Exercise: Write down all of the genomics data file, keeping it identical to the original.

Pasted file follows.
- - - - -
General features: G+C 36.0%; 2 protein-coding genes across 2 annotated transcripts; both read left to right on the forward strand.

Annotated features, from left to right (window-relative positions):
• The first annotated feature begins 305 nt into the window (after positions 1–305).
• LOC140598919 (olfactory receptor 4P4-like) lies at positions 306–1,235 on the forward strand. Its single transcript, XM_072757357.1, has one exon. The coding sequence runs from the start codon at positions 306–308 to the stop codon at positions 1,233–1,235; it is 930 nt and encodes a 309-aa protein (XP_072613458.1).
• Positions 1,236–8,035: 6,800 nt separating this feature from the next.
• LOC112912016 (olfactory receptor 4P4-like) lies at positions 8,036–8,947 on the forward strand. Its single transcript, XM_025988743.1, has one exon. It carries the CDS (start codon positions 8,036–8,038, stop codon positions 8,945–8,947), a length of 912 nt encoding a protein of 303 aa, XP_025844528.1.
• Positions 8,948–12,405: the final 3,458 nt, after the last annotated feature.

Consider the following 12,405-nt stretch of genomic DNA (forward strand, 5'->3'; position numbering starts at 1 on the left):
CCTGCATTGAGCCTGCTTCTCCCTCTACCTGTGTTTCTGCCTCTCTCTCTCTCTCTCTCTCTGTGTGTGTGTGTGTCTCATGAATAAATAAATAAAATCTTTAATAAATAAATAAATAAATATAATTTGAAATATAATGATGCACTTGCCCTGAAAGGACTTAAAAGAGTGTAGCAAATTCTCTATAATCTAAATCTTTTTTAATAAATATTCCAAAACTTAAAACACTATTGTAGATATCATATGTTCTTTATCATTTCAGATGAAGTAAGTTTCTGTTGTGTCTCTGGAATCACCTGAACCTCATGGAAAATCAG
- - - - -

General features: G+C 36.0%; 2 protein-coding genes across 2 annotated transcripts; both read left to right on the forward strand.

Annotated features, from left to right (window-relative positions):
• The first annotated feature begins 305 nt into the window (after positions 1–305).
• LOC140598919 (olfactory receptor 4P4-like) lies at positions 306–1,235 on the forward strand. Its single transcript, XM_072757357.1, has one exon. The coding sequence runs from the start codon at positions 306–308 to the stop codon at positions 1,233–1,235; it is 930 nt and encodes a 309-aa protein (XP_072613458.1).
• Positions 1,236–8,035: 6,800 nt separating this feature from the next.
• LOC112912016 (olfactory receptor 4P4-like) lies at positions 8,036–8,947 on the forward strand. Its single transcript, XM_025988743.1, has one exon. It carries the CDS (start codon positions 8,036–8,038, stop codon positions 8,945–8,947), a length of 912 nt encoding a protein of 303 aa, XP_025844528.1.
• Positions 8,948–12,405: the final 3,458 nt, after the last annotated feature.

Consider the following 12,405-nt stretch of genomic DNA (forward strand, 5'->3'; position numbering starts at 1 on the left):
CCTGCATTGAGCCTGCTTCTCCCTCTACCTGTGTTTCTGCCTCTCTCTCTCTCTCTCTCTCTGTGTGTGTGTGTGTCTCATGAATAAATAAATAAAATCTTTAATAAATAAATAAATAAATATAATTTGAAATATAATGATGCACTTGCCCTGAAAGGACTTAAAAGAGTGTAGCAAATTCTCTATAATCTAAATCTTTTTTAATAAATATTCCAAAACTTAAAACACTATTGTAGATATCATATGTTCTTTATCATTTCAGATGAAGTAAGTTTCTGTTGTGTCTCTGGAATCACCTGAACCTCATGGAAAATCAG